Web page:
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LOOKING TO CHINA

A labourer marks steel bars at a steel and iron factory in Huai'an, China.

Patty Chen/Reuters

The world’s biggest economy won’t be open for business by Easter, as U.S. President Donald Trump had hoped, but the second biggest economy may come close. How China fares offers a guide to other countries when their coronavirus lockdowns lift.

Investors seem optimistic about China’s recovery, with fund inflows hitting a 5-year peak late last month. But the risk of a second wave of infections is underscored by China reintroducing some curbs on movement. Any new outbreak would crush confidence and prolong lockdowns elsewhere too.

And the scale of recovery is an open question as global demand for goods languishes. With data coming out with a lag, investors will focus on indicators such as coal consumption (rising, but depressed), cargo handling (about 90% of pre-virus levels in Shanghai last week), gambling (collapsed) and box office takings (negligible). Next week may bring more clarity.

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WHATEVER IT TAKES AGAIN?

European Central Bank (ECB) President Christine Lagarde and French Finance Minister Bruno Le Maire speak as they attend a Euro zone finance ministers meeting in Brussels on Dec. 4, 2019.

FRANCOIS LENOIR/Reuters

A hectic few days loom for euro zone finance ministry officials, who will be locked in teleconferences debating how best to aid poorer states buckling under the coronavirus strain. It’s safe to say a solution that satisfies everyone won’t come by the April 9 deadline. The same old fissures remain within the bloc -- Germany and the Netherlands fiercely oppose proposals for joint ‘coronabonds’, favoured by France, Italy and Spain.

Such an issue would assure poorer countries -- and investors -- that prosperous bloc members stand behind them, keeping borrowing costs in check. But likelier options this time around include credit lines from the euro zone’s bailout fund, more lending from the European Investment Bank and using a joint long-term budget directly or for guarantees for leveraged borrowing.

Germany will probably dodge joint bonds this time. But another whatever-it-takes moment is inevitable.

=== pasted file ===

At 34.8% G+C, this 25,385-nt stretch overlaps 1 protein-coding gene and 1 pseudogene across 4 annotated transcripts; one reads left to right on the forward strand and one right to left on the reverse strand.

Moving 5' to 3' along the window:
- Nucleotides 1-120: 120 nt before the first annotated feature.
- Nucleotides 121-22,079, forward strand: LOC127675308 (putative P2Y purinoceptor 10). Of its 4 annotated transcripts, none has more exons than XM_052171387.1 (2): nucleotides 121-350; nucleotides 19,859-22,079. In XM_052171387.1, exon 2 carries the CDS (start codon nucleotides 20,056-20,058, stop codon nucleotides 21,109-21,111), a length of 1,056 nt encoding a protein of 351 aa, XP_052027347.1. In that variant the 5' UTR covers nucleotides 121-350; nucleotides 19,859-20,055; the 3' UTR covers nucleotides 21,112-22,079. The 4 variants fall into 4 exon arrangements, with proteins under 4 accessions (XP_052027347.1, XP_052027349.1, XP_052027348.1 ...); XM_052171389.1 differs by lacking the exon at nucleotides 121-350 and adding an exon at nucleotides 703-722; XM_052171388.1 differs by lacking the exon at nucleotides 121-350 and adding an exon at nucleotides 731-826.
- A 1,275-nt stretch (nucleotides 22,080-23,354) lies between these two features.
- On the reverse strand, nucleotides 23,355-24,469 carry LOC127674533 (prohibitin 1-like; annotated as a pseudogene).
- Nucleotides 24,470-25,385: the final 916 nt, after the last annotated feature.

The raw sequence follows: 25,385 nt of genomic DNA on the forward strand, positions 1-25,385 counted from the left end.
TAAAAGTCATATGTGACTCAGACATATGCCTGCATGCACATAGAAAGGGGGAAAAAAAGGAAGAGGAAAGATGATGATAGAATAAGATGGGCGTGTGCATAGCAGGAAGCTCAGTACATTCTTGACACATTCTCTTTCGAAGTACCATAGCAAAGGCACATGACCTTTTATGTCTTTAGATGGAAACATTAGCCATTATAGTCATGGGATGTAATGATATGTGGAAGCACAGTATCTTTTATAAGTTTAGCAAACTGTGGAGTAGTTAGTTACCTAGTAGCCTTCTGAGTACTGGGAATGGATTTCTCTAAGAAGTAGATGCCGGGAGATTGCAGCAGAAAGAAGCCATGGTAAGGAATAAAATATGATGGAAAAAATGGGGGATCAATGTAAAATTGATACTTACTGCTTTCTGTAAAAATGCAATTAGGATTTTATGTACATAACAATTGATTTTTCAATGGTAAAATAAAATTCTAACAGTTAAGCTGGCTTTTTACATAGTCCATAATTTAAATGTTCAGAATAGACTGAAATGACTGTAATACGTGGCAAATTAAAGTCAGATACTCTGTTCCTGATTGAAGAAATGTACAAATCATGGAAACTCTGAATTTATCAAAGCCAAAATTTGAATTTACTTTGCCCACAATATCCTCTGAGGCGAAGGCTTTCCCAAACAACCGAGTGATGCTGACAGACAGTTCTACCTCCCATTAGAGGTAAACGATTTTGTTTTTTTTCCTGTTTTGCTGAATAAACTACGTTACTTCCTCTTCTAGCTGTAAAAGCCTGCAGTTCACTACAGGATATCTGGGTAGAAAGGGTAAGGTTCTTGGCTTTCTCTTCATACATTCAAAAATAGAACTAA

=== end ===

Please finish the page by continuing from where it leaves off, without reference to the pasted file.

A BARREL OF HOPE

This Jan. 16, 2015, file photo shows pumpjacks operating at the Kern River Oil Field in Bakersfield, Calif.,

Jae C. Hong/The Associated Press

Oil price gyrations have added an extra layer of complication to the coronavirus-linked turbulence, crashing 70% from January highs before bouncing on President Donald Trump’s claim to have brokered a Saudi-Russia deal to cut output.

Still, sources say the OPEC+ crude oil exporter group - 14 OPEC members and 10 non-members including Russia -- is debating cutting global supply by 10 million barrels per day (bpd). A video conference is scheduled for April 6, the energy minister of non-OPEC crude producer Azerbaijan, said.

But OPEC wants producers from outside the bloc to join the cuts. Canada’s Alberta province, home to the world’s third-largest oil reserves, has hinted it could comply. But Trump does not plan to ask U.S. producers to curb production.

And a 10 million bpd reduction may not do the trick. Demand has dropped by 30 million barrels bpd, the combined output of Saudi Arabia, Russia and the United States. U.S. storage tanks are brimming, meaning its shale oil firms may have to cut production anyway.

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DIVIDEND COUP DE GRACE

The logos of Swiss banks UBS and Credit Suisse are seen at branch offices in Basel, Switzerland March 2.

Arnd Wiegmann/Reuters

Already unloved, euro zone and UK banks have suffered a coup de grace in investors’ eyes after bowing to regulators’ pressure to defer dividend payments. Latest share price falls have taken the combined value of all listed euro zone banks to just over $280 billion -- dwarfed by the market cap of a U.S. payments firm Visa.

European lenders’ shares were notable underperformers through the past decade but generous dividend yields persuaded some investors to stick with them. Now in addition to not paying dividends, banks must also brace for bad loans to soar as recession hits.

The dividend dilemma now also applies to insurance firms -- they’ve weathered the current crisis better than banks but calls to suspend dividends battered their shares on Friday.

Meanwhile investors who need returns to meet pension or insurance liabilities, are seeking ‘dividend heroes’ and Swiss banks might take that role. Having defied regulators’ requests on dividends, UBS and Credit Suisse saw weekly share falls of just 3%-4%. Compare that to double-digit losses at BNP Paribas or HSBC.

DIVIDEND YIELDS BECKON

A man rides his bike in front of the New York Stock Exchange on March 23.

MIKE SEGAR/Reuters

Dividends are the hot topic on Wall Street too. The coronavirus selloff makes the S&P 500 look like an oasis for yield-hungry investors, boosting its dividend yield to 2.46%, the highest since 2009, according to Refinitiv.

Simultaneously, investors’ flight to safe-haven assets has compressed 10-year government bond yields to record lows. The result: the gap between the S&P 500 dividend yield and 10-year Treasury yields has hit the highest in at least five decades.

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But the attractive dividend yield levels could be fleeting. As in Europe and Asia, U.S. firms’ dividend payments are under a cloud -- thirteen S&P 500 companies reduced future dividends in the March quarter. Ten others suspended dividends, according to S&P Dow Jones.

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